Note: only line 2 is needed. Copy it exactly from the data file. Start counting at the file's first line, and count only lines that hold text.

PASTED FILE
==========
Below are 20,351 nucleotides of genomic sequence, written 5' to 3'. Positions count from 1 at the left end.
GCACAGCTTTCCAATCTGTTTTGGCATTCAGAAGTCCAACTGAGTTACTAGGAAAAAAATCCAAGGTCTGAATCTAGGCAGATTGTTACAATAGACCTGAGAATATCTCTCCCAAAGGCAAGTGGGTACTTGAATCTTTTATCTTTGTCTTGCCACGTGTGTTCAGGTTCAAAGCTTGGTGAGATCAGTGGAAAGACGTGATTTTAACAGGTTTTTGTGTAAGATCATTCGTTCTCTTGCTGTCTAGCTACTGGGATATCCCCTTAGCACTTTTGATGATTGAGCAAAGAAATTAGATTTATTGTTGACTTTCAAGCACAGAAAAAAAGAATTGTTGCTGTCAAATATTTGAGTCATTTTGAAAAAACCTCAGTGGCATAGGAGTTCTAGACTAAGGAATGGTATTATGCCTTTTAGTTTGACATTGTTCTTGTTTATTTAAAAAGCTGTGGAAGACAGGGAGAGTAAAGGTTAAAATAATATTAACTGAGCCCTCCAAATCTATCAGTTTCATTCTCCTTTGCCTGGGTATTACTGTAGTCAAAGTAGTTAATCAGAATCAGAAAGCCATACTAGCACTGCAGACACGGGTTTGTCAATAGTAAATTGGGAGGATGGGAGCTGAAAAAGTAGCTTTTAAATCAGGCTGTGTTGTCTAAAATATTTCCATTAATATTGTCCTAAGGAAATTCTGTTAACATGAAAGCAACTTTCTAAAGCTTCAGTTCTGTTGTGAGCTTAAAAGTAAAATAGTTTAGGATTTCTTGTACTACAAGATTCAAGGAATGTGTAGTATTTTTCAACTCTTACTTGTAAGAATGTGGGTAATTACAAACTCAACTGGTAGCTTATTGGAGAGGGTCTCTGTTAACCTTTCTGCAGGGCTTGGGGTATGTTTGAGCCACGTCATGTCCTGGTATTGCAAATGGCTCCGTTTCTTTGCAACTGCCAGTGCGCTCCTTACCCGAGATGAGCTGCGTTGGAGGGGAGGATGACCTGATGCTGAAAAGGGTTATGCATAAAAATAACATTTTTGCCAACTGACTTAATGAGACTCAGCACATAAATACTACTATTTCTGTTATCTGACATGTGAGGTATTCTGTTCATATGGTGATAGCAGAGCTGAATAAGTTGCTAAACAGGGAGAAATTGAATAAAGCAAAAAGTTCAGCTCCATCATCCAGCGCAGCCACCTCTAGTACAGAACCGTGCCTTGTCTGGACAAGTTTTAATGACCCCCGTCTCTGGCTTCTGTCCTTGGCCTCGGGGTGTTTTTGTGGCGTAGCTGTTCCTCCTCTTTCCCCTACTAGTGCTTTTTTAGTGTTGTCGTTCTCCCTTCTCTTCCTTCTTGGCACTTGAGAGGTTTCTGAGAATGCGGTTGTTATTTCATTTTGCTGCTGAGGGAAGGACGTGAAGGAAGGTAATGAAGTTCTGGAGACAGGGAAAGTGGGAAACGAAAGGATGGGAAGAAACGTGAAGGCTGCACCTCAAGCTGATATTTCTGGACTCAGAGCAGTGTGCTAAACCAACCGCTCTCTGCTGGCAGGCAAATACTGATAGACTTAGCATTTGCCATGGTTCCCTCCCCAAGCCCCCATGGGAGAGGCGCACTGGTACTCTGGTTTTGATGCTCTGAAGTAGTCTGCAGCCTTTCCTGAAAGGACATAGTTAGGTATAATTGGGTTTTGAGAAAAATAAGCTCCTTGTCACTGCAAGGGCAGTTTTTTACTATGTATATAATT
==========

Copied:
GCACAGCTTTCCAATCTGTTTTGGCATTCAGAAGTCCAACTGAGTTACTAGGAAAAAAATCCAAGGTCTGAATCTAGGCAGATTGTTACAATAGACCTGAGAATATCTCTCCCAAAGGCAAGTGGGTACTTGAATCTTTTATCTTTGTCTTGCCACGTGTGTTCAGGTTCAAAGCTTGGTGAGATCAGTGGAAAGACGTGATTTTAACAGGTTTTTGTGTAAGATCATTCGTTCTCTTGCTGTCTAGCTACTGGGATATCCCCTTAGCACTTTTGATGATTGAGCAAAGAAATTAGATTTATTGTTGACTTTCAAGCACAGAAAAAAAGAATTGTTGCTGTCAAATATTTGAGTCATTTTGAAAAAACCTCAGTGGCATAGGAGTTCTAGACTAAGGAATGGTATTATGCCTTTTAGTTTGACATTGTTCTTGTTTATTTAAAAAGCTGTGGAAGACAGGGAGAGTAAAGGTTAAAATAATATTAACTGAGCCCTCCAAATCTATCAGTTTCATTCTCCTTTGCCTGGGTATTACTGTAGTCAAAGTAGTTAATCAGAATCAGAAAGCCATACTAGCACTGCAGACACGGGTTTGTCAATAGTAAATTGGGAGGATGGGAGCTGAAAAAGTAGCTTTTAAATCAGGCTGTGTTGTCTAAAATATTTCCATTAATATTGTCCTAAGGAAATTCTGTTAACATGAAAGCAACTTTCTAAAGCTTCAGTTCTGTTGTGAGCTTAAAAGTAAAATAGTTTAGGATTTCTTGTACTACAAGATTCAAGGAATGTGTAGTATTTTTCAACTCTTACTTGTAAGAATGTGGGTAATTACAAACTCAACTGGTAGCTTATTGGAGAGGGTCTCTGTTAACCTTTCTGCAGGGCTTGGGGTATGTTTGAGCCACGTCATGTCCTGGTATTGCAAATGGCTCCGTTTCTTTGCAACTGCCAGTGCGCTCCTTACCCGAGATGAGCTGCGTTGGAGGGGAGGATGACCTGATGCTGAAAAGGGTTATGCATAAAAATAACATTTTTGCCAACTGACTTAATGAGACTCAGCACATAAATACTACTATTTCTGTTATCTGACATGTGAGGTATTCTGTTCATATGGTGATAGCAGAGCTGAATAAGTTGCTAAACAGGGAGAAATTGAATAAAGCAAAAAGTTCAGCTCCATCATCCAGCGCAGCCACCTCTAGTACAGAACCGTGCCTTGTCTGGACAAGTTTTAATGACCCCCGTCTCTGGCTTCTGTCCTTGGCCTCGGGGTGTTTTTGTGGCGTAGCTGTTCCTCCTCTTTCCCCTACTAGTGCTTTTTTAGTGTTGTCGTTCTCCCTTCTCTTCCTTCTTGGCACTTGAGAGGTTTCTGAGAATGCGGTTGTTATTTCATTTTGCTGCTGAGGGAAGGACGTGAAGGAAGGTAATGAAGTTCTGGAGACAGGGAAAGTGGGAAACGAAAGGATGGGAAGAAACGTGAAGGCTGCACCTCAAGCTGATATTTCTGGACTCAGAGCAGTGTGCTAAACCAACCGCTCTCTGCTGGCAGGCAAATACTGATAGACTTAGCATTTGCCATGGTTCCCTCCCCAAGCCCCCATGGGAGAGGCGCACTGGTACTCTGGTTTTGATGCTCTGAAGTAGTCTGCAGCCTTTCCTGAAAGGACATAGTTAGGTATAATTGGGTTTTGAGAAAAATAAGCTCCTTGTCACTGCAAGGGCAGTTTTTTACTATGTATATAATT